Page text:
The problem with any affirmative action taken by Central banks is that they work very well to the extent that it is difficult to roll back the measures. This was the case with the moratorium and therefore the Supreme Court decision to go back to normal is significant. This only supports the RBI thought process, which was that even after the moratorium ended, the large companies which had problems on debt servicing could go to the banks and look for a one-time restructuring package.
Small-time borrowers, with loans of less than Rs 2 lakh were anyway not to be charged interest on interest and those who paid on time were compensated by the government. The SMEs had a running restructuring scheme even before the pandemic for the ones under pressure while the standard assets that faced problems during the pandemic were provided an emergency line of credit with government guarantee. Therefore, the government and RBI took care of credit-related issues for the last one year.
However, companies were still hoping for an extension of the moratorium and the court has only provided support to all borrowers on the interest on interest, which will not be charged. This is fair because when funds move from the deposit holder to the borrower via the bank it is a zero-sum game. The question which now arises is that if there is no more moratorium being provided, will the NPA level go up now?
The NPA level was around 7.5 per cent in September and according to the RBI’s FSR, could go up to 13.5 per cent in a baseline stress scenario by September 2021. Such an estimate would have taken into account the final ruling on non-extension of the moratorium and the consequent impact on companies’ ability to service their debt. Presently, it is hard to conjecture whether this scenario will materialise but for sure the 7.5 per cent number will spike and most likely reach double-digit levels in March as banks begin to recognise these assets as NPAs provided they are not serviced. Several companies which had the ability to pay have been holding back, hoping for further relief.
Therefore, the March numbers of banks will be important as they would have to recognise these assets and a true picture would be obtained. However, it must be mentioned here that several assets have been restructured, especially in the SME segment and this will be a sore point at a later point of time when they have to be serviced. This can be a worry in the future, though not a concern today.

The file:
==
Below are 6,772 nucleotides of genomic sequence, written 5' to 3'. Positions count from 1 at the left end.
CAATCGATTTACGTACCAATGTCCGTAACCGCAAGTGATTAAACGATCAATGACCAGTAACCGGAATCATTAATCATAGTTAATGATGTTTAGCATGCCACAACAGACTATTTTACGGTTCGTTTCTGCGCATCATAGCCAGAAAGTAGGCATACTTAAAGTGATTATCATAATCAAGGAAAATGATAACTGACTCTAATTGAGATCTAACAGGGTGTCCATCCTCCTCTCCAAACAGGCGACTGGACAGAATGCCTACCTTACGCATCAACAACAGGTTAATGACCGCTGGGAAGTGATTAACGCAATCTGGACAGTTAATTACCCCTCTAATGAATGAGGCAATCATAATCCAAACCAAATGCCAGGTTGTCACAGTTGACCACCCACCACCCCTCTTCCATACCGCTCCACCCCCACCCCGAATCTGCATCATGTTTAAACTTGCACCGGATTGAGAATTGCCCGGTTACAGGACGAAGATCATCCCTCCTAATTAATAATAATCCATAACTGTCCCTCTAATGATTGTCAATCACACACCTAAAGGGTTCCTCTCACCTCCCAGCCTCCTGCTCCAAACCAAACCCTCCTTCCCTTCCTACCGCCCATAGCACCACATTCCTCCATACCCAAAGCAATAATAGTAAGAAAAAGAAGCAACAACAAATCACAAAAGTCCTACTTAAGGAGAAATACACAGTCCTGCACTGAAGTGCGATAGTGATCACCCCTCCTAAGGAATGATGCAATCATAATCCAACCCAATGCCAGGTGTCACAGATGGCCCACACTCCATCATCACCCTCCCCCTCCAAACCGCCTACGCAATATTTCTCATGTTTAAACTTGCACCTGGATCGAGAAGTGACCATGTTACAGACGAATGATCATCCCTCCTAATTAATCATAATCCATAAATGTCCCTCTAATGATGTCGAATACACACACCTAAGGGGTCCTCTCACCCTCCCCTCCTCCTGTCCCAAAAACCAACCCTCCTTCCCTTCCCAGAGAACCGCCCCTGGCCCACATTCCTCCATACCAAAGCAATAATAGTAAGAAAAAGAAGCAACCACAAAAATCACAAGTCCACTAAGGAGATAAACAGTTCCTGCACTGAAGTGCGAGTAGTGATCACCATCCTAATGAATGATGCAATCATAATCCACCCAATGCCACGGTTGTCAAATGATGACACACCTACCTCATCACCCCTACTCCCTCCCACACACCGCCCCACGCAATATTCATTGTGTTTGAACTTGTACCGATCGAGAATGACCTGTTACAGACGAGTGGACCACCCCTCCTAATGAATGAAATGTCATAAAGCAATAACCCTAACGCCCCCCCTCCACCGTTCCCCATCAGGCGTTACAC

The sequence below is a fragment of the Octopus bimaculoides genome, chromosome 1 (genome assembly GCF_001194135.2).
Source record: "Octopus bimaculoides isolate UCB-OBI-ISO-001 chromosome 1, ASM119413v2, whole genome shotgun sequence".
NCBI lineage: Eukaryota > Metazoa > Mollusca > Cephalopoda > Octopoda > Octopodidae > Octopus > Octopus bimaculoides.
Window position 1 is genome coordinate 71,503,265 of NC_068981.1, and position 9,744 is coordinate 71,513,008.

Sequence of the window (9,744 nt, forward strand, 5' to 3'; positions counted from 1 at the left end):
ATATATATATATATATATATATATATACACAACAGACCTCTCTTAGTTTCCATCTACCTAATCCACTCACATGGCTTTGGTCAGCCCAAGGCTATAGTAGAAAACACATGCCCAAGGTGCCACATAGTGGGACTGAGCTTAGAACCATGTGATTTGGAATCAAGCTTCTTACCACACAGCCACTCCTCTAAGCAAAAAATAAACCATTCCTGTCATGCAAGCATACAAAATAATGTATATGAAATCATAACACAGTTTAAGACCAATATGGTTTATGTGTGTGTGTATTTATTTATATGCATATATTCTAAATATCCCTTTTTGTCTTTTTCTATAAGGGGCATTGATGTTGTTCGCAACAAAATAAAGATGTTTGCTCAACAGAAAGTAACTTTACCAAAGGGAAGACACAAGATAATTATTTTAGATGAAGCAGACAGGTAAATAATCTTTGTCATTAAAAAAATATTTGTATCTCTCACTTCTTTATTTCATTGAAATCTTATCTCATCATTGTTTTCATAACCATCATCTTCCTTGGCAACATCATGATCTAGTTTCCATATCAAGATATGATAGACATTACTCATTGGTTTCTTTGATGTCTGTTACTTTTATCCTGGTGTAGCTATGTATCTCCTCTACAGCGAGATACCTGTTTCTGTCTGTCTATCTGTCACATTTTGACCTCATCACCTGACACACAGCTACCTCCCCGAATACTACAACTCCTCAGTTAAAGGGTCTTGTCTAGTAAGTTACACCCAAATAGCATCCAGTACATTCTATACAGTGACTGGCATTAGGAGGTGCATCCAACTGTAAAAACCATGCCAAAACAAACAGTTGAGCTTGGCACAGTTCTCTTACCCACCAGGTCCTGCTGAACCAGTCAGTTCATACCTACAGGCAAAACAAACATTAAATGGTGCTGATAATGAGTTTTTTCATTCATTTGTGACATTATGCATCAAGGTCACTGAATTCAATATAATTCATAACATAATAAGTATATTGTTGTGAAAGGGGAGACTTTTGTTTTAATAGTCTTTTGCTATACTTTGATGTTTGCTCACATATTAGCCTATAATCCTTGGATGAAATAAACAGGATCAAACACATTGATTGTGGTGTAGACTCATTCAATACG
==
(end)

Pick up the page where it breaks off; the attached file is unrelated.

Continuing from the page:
Banks have to start making provisions for these NPAs in case they have not done it so far. Some banks have averred that they had already made these provisions, in which case there will not be major issues. However, those which have not done so will find their P & L dented to this extent and in this context, it would be interesting to see how the banks which have come out from the PCA (prompt corrective action) framework will fare. The financial results of the banks for the fourth quarter will be quite illuminative of the depth of this problem.
While rising NPAs and provisions will lower profits for sure, some of the PSBs will have to seek capital as the net worth gets affected. This would not have been an issue but for the fact that the government seeks to privatise two PSBs which would almost certainly not be a part of the group which has witnessed mergers in the last couple of years. These standalone banks will be the ones to be looked at closely by the markets.
Last, the future of credit will hinge on the final outcome of the asset quality on the financials. The demand for credit will pick up for certain in FY22 and this is where the support from banks will be required. The debt market is a segment that is for all practical purposes open only to the higher rated companies and as companies which are lower down in the pecking order look for funds, banks should be willing to lend. This is important because anecdotal evidence shows that banks are less willing to lend when NPAs increase, as they tend to cherry-pick their customers.
It happened when the AQR was on, which led to escalation in the NPA ratios. This will be a concern for policy makers as funding will be a driving force for growth this year. The RBI can keep rates lower by providing liquidity to the system, which can affect the cost of funds, but for sure, cannot influence the willingness to lend.
The writer is Chief Economist, CARE Ratings and author of: Hits & Misses: The Indian Banking Story. Views are personal